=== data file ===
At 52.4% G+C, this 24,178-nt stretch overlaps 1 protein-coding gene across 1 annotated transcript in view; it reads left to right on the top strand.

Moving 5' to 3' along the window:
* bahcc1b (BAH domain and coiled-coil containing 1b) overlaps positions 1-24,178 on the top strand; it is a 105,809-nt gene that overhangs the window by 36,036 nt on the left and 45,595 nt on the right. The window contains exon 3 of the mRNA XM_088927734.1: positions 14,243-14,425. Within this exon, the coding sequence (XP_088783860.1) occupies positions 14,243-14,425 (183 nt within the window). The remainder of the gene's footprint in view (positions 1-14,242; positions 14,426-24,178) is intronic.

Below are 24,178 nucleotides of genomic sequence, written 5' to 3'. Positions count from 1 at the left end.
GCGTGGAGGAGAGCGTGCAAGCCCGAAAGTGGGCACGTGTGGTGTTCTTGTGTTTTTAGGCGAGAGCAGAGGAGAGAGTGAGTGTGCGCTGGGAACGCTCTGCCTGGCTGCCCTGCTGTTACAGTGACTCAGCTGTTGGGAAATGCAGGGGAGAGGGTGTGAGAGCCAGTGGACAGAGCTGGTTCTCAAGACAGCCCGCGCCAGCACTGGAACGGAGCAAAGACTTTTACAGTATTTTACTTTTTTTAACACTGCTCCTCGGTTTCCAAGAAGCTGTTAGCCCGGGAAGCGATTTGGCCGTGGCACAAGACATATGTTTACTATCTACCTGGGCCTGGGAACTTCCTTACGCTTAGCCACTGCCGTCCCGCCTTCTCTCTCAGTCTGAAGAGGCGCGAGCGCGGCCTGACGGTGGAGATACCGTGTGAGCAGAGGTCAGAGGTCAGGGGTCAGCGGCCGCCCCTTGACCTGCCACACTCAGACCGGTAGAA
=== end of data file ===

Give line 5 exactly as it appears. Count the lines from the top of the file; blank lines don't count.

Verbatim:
GCGTGGAGGAGAGCGTGCAAGCCCGAAAGTGGGCACGTGTGGTGTTCTTGTGTTTTTAGGCGAGAGCAGAGGAGAGAGTGAGTGTGCGCTGGGAACGCTCTGCCTGGCTGCCCTGCTGTTACAGTGACTCAGCTGTTGGGAAATGCAGGGGAGAGGGTGTGAGAGCCAGTGGACAGAGCTGGTTCTCAAGACAGCCCGCGCCAGCACTGGAACGGAGCAAAGACTTTTACAGTATTTTACTTTTTTTAACACTGCTCCTCGGTTTCCAAGAAGCTGTTAGCCCGGGAAGCGATTTGGCCGTGGCACAAGACATATGTTTACTATCTACCTGGGCCTGGGAACTTCCTTACGCTTAGCCACTGCCGTCCCGCCTTCTCTCTCAGTCTGAAGAGGCGCGAGCGCGGCCTGACGGTGGAGATACCGTGTGAGCAGAGGTCAGAGGTCAGGGGTCAGCGGCCGCCCCTTGACCTGCCACACTCAGACCGGTAGAA